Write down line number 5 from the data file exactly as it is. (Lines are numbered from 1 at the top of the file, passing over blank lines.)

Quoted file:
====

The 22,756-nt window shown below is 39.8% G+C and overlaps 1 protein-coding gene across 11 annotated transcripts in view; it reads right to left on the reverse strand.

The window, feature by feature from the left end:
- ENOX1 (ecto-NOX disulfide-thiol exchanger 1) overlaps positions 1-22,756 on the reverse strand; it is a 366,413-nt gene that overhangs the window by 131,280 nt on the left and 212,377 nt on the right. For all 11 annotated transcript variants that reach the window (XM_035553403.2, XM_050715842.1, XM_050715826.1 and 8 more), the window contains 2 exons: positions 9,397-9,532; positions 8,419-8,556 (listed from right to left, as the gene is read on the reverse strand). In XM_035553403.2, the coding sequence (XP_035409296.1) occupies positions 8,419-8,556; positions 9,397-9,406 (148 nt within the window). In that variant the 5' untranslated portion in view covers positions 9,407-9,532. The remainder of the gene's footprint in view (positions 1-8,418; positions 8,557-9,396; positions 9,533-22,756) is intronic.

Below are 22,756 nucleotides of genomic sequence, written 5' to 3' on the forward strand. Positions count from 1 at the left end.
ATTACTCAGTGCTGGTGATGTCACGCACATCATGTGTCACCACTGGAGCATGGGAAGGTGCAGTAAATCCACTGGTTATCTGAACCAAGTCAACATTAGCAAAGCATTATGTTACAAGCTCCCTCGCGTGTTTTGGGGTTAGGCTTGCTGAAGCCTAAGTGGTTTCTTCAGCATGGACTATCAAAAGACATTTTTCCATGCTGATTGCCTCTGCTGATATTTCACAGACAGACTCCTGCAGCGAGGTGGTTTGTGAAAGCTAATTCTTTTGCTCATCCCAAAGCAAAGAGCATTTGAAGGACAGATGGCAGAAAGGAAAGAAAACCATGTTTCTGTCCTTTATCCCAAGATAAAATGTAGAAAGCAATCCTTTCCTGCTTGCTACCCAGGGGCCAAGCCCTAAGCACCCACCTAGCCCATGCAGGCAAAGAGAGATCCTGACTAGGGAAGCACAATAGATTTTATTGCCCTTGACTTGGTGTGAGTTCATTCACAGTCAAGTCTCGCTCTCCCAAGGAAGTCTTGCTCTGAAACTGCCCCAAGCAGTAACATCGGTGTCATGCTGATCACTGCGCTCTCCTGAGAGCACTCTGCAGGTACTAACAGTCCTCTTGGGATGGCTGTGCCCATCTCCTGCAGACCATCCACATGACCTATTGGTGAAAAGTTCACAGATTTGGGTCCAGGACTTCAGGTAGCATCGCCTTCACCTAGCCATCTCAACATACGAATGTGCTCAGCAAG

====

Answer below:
ATTACTCAGTGCTGGTGATGTCACGCACATCATGTGTCACCACTGGAGCATGGGAAGGTGCAGTAAATCCACTGGTTATCTGAACCAAGTCAACATTAGCAAAGCATTATGTTACAAGCTCCCTCGCGTGTTTTGGGGTTAGGCTTGCTGAAGCCTAAGTGGTTTCTTCAGCATGGACTATCAAAAGACATTTTTCCATGCTGATTGCCTCTGCTGATATTTCACAGACAGACTCCTGCAGCGAGGTGGTTTGTGAAAGCTAATTCTTTTGCTCATCCCAAAGCAAAGAGCATTTGAAGGACAGATGGCAGAAAGGAAAGAAAACCATGTTTCTGTCCTTTATCCCAAGATAAAATGTAGAAAGCAATCCTTTCCTGCTTGCTACCCAGGGGCCAAGCCCTAAGCACCCACCTAGCCCATGCAGGCAAAGAGAGATCCTGACTAGGGAAGCACAATAGATTTTATTGCCCTTGACTTGGTGTGAGTTCATTCACAGTCAAGTCTCGCTCTCCCAAGGAAGTCTTGCTCTGAAACTGCCCCAAGCAGTAACATCGGTGTCATGCTGATCACTGCGCTCTCCTGAGAGCACTCTGCAGGTACTAACAGTCCTCTTGGGATGGCTGTGCCCATCTCCTGCAGACCATCCACATGACCTATTGGTGAAAAGTTCACAGATTTGGGTCCAGGACTTCAGGTAGCATCGCCTTCACCTAGCCATCTCAACATACGAATGTGCTCAGCAAG